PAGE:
Ever had one of those days when your IDE decides to rebel? Today was that day for me in Snap and what it did was lost several of the blocks in the Variables category that I needed to do my Pong. Namely, I lost the ability to set variables and the ability to change them. These were the blocks I lost.This meant I couldn’t track the score or change the speed of the ball (the particular things I was attempting to do when I noticed the blocks had gone missing from the palette). This was highly annoying.
About all I could do was open another Snap in another browser window and rebuild my code. Because exporting to XML and importing back into Snap brought the anemic palette with me.
It took a long time, as I was mostly finished, too. I was struggling with reflections and had finally figured them out (including how to apply what I think is called “English”). And I was to the part of putting in sounds. I got all my sounds from freesound.org which is searchable.
Of course my Pong is baseball-themed—what else would you expect? I use sprites for all the edges because I know how to easily test for that and play a sound when sprites touch (and I heard there was a glitch with other kinds of detection and rather than explore them, I figured I’d be lazy). I don’t know if my sprites need to be as big as I make them, but I’ve noticed that size does not equate to pixels, but to “steps” and (again) I’m too lazy to figure it out.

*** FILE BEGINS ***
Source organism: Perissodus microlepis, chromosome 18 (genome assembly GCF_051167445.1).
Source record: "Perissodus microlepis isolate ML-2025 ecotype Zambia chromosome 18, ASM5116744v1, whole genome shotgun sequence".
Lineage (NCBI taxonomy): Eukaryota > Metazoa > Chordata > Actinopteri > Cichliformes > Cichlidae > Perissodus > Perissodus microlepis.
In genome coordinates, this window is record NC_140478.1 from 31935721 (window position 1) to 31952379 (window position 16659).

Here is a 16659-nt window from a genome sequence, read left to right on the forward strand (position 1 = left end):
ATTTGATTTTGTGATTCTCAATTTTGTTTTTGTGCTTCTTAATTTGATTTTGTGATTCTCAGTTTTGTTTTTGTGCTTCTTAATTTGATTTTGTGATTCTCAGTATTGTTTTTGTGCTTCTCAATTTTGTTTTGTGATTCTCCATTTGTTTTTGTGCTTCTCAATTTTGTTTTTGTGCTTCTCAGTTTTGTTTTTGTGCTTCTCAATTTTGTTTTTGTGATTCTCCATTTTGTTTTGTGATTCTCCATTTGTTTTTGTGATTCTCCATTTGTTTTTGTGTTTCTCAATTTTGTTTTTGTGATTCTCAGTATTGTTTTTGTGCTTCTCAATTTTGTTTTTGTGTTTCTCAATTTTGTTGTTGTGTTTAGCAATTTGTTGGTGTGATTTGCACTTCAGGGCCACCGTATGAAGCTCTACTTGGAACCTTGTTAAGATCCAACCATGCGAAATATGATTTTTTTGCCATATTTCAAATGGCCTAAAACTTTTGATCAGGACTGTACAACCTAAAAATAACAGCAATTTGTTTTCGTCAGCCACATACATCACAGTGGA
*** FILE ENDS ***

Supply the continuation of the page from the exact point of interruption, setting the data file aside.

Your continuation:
On the off-chance someone messes with my field, when the green flag is clicked, I put things in their places. I uncheck the box at the top of each sprite for draggability but that might not stop someone who is determined. Here’s a screenshot of the pregame.
You can see it here. Don’t know that I’m off hiatus, but I may be.
No, Pong is not the next Snap project—a kaleidoscope is. Here is the example of the kind of thing they mean by a kaleidoscope.
Four sprites moving in synchrony. This example was presented as you see it—in .gif format. No clues on how to make one like it except some platitudes. “You will need four sprites.” Well no shaving cream, Sherlock! “The easiest way to create three more is to duplicate the one you have.” You mean there are other ways? The only way I could figure out to make more sprites without cracking the manual (there is one) is by right-clicking the existing sprite and clicking duplicate. That also duplicates the code. So I did break down and look at the manual.
It turns out that green flag is at the top of the stage. Quick peeky-see at the names of all the areas on the Snap screen—from the actual homework that I actually did that had the actual kaleidoscope program assigned. Here’s that picture.